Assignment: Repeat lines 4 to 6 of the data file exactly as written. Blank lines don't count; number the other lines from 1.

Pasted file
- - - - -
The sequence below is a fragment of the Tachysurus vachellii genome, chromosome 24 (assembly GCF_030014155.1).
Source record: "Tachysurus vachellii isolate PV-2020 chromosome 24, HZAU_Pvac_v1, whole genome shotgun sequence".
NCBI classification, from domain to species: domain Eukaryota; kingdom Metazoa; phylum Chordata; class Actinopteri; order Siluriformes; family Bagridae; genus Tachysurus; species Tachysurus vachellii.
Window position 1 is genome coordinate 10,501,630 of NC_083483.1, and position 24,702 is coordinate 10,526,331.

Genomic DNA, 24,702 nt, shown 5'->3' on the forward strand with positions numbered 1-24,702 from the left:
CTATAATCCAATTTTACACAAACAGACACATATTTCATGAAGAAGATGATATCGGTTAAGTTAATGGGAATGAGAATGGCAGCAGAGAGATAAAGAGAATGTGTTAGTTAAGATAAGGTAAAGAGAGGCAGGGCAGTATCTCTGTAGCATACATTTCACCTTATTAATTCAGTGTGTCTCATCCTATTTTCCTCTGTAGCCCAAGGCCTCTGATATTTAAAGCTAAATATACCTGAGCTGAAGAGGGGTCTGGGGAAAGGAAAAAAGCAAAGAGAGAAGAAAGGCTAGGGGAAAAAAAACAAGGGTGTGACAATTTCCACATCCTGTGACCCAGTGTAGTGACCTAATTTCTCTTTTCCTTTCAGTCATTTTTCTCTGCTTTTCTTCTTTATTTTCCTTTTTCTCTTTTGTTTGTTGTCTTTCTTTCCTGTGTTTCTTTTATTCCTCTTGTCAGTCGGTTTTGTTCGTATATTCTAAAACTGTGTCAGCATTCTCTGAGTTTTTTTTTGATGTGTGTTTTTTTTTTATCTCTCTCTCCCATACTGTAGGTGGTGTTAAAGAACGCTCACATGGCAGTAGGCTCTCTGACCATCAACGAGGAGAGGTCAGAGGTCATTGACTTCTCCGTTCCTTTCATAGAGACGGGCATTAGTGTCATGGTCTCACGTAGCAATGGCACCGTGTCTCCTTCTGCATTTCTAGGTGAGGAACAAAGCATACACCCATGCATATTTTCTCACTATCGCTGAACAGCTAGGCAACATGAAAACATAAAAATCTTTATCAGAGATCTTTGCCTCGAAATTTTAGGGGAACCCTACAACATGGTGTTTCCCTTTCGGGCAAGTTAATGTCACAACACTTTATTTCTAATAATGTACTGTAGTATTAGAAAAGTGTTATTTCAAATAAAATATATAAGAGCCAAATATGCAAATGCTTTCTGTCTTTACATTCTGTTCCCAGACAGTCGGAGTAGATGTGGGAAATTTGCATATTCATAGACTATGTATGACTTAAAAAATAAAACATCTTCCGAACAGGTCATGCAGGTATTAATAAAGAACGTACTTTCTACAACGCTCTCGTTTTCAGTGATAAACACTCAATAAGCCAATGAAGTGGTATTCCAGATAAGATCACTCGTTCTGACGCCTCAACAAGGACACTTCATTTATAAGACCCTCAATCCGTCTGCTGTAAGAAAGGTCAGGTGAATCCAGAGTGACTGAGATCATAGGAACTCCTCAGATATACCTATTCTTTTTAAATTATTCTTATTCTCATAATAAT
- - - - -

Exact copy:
Window position 1 is genome coordinate 10,501,630 of NC_083483.1, and position 24,702 is coordinate 10,526,331.

Genomic DNA, 24,702 nt, shown 5'->3' on the forward strand with positions numbered 1-24,702 from the left:
CTATAATCCAATTTTACACAAACAGACACATATTTCATGAAGAAGATGATATCGGTTAAGTTAATGGGAATGAGAATGGCAGCAGAGAGATAAAGAGAATGTGTTAGTTAAGATAAGGTAAAGAGAGGCAGGGCAGTATCTCTGTAGCATACATTTCACCTTATTAATTCAGTGTGTCTCATCCTATTTTCCTCTGTAGCCCAAGGCCTCTGATATTTAAAGCTAAATATACCTGAGCTGAAGAGGGGTCTGGGGAAAGGAAAAAAGCAAAGAGAGAAGAAAGGCTAGGGGAAAAAAAACAAGGGTGTGACAATTTCCACATCCTGTGACCCAGTGTAGTGACCTAATTTCTCTTTTCCTTTCAGTCATTTTTCTCTGCTTTTCTTCTTTATTTTCCTTTTTCTCTTTTGTTTGTTGTCTTTCTTTCCTGTGTTTCTTTTATTCCTCTTGTCAGTCGGTTTTGTTCGTATATTCTAAAACTGTGTCAGCATTCTCTGAGTTTTTTTTTGATGTGTGTTTTTTTTTTATCTCTCTCTCCCATACTGTAGGTGGTGTTAAAGAACGCTCACATGGCAGTAGGCTCTCTGACCATCAACGAGGAGAGGTCAGAGGTCATTGACTTCTCCGTTCCTTTCATAGAGACGGGCATTAGTGTCATGGTCTCACGTAGCAATGGCACCGTGTCTCCTTCTGCATTTCTAGGTGAGGAACAAAGCATACACCCATGCATATTTTCTCACTATCGCTGAACAGCTAGGCAACATGAAAACATAAAAATCTTTATCAGAGATCTTTGCCTCGAAATTTTAGGGGAACCCTACAACATGGTGTTTCCCTTTCGGGCAAGTTAATGTCACAACACTTTATTTCTAATAATGTACTGTAGTATTAGAAAAGTGTTATTTCAAATAAAATATATAAGAGCCAAATATGCAAATGCTTTCTGTCTTTACATTCTGTTCCCAGACAGTCGGAGTAGATGTGGGAAATTTGCATATTCATAGACTATGTATGACTTAAAAAATAAAACATCTTCCGAACAGGTCATGCAGGTATTAATAAAGAACGTACTTTCTACAACGCTCTCGTTTTCAGTGATAAACACTCAATAAGCCAATGAAGTGGTATTCCAGATAAGATCACTCGTTCTGACGCCTCAACAAGGACACTTCATTTATAAGACCCTCAATCCGTCTGCTGTAAGAAAGGTCAGGTGAATCCAGAGTGACTGAGATCATAGGAACTCCTCAGATATACCTATTCTTTTTAAATTATTCTTATTCTCATAATAAT